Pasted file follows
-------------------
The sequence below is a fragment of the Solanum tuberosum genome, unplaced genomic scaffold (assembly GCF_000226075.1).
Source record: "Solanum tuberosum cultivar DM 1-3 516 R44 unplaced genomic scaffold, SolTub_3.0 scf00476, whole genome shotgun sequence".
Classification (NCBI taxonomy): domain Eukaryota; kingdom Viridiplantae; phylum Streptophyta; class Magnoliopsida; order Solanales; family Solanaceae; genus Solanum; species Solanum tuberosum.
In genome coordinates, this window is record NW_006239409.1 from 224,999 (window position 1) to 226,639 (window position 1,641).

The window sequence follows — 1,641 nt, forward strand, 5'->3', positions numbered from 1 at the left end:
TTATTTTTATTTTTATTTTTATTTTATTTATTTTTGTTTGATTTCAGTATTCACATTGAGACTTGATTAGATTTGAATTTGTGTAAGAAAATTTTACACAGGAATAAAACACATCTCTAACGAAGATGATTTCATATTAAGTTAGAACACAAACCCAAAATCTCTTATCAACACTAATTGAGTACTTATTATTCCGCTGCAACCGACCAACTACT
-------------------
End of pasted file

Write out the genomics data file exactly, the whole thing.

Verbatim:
The sequence below is a fragment of the Solanum tuberosum genome, unplaced genomic scaffold (assembly GCF_000226075.1).
Source record: "Solanum tuberosum cultivar DM 1-3 516 R44 unplaced genomic scaffold, SolTub_3.0 scf00476, whole genome shotgun sequence".
Classification (NCBI taxonomy): domain Eukaryota; kingdom Viridiplantae; phylum Streptophyta; class Magnoliopsida; order Solanales; family Solanaceae; genus Solanum; species Solanum tuberosum.
In genome coordinates, this window is record NW_006239409.1 from 224,999 (window position 1) to 226,639 (window position 1,641).

The window sequence follows — 1,641 nt, forward strand, 5'->3', positions numbered from 1 at the left end:
TTATTTTTATTTTTATTTTTATTTTATTTATTTTTGTTTGATTTCAGTATTCACATTGAGACTTGATTAGATTTGAATTTGTGTAAGAAAATTTTACACAGGAATAAAACACATCTCTAACGAAGATGATTTCATATTAAGTTAGAACACAAACCCAAAATCTCTTATCAACACTAATTGAGTACTTATTATTCCGCTGCAACCGACCAACTACT